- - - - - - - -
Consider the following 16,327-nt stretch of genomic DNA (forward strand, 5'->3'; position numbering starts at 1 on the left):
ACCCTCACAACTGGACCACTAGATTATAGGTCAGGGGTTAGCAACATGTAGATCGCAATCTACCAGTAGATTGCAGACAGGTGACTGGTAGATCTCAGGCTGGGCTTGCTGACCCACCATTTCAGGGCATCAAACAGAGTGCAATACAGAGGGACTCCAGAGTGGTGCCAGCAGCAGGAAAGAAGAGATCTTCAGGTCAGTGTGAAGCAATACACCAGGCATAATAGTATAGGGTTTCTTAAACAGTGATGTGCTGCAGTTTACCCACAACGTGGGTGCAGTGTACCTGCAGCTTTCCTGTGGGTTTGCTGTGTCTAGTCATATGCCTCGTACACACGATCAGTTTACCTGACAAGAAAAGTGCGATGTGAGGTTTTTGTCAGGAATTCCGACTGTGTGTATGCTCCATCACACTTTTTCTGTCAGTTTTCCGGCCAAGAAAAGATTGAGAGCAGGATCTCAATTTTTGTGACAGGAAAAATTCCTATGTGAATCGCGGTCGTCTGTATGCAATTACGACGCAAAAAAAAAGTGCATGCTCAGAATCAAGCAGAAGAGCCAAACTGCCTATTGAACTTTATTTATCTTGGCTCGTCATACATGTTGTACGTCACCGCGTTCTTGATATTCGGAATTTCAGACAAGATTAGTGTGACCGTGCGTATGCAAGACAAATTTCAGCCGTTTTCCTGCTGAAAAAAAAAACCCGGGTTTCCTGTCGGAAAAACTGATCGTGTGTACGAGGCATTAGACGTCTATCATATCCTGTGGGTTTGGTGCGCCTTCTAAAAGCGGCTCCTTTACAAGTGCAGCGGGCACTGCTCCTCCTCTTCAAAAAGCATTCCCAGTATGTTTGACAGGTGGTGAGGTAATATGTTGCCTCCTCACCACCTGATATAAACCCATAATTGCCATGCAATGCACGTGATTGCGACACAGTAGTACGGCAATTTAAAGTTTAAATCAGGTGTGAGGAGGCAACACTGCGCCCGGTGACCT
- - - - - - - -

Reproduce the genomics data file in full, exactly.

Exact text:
Consider the following 16,327-nt stretch of genomic DNA (forward strand, 5'->3'; position numbering starts at 1 on the left):
ACCCTCACAACTGGACCACTAGATTATAGGTCAGGGGTTAGCAACATGTAGATCGCAATCTACCAGTAGATTGCAGACAGGTGACTGGTAGATCTCAGGCTGGGCTTGCTGACCCACCATTTCAGGGCATCAAACAGAGTGCAATACAGAGGGACTCCAGAGTGGTGCCAGCAGCAGGAAAGAAGAGATCTTCAGGTCAGTGTGAAGCAATACACCAGGCATAATAGTATAGGGTTTCTTAAACAGTGATGTGCTGCAGTTTACCCACAACGTGGGTGCAGTGTACCTGCAGCTTTCCTGTGGGTTTGCTGTGTCTAGTCATATGCCTCGTACACACGATCAGTTTACCTGACAAGAAAAGTGCGATGTGAGGTTTTTGTCAGGAATTCCGACTGTGTGTATGCTCCATCACACTTTTTCTGTCAGTTTTCCGGCCAAGAAAAGATTGAGAGCAGGATCTCAATTTTTGTGACAGGAAAAATTCCTATGTGAATCGCGGTCGTCTGTATGCAATTACGACGCAAAAAAAAAGTGCATGCTCAGAATCAAGCAGAAGAGCCAAACTGCCTATTGAACTTTATTTATCTTGGCTCGTCATACATGTTGTACGTCACCGCGTTCTTGATATTCGGAATTTCAGACAAGATTAGTGTGACCGTGCGTATGCAAGACAAATTTCAGCCGTTTTCCTGCTGAAAAAAAAAACCCGGGTTTCCTGTCGGAAAAACTGATCGTGTGTACGAGGCATTAGACGTCTATCATATCCTGTGGGTTTGGTGCGCCTTCTAAAAGCGGCTCCTTTACAAGTGCAGCGGGCACTGCTCCTCCTCTTCAAAAAGCATTCCCAGTATGTTTGACAGGTGGTGAGGTAATATGTTGCCTCCTCACCACCTGATATAAACCCATAATTGCCATGCAATGCACGTGATTGCGACACAGTAGTACGGCAATTTAAAGTTTAAATCAGGTGTGAGGAGGCAACACTGCGCCCGGTGACCT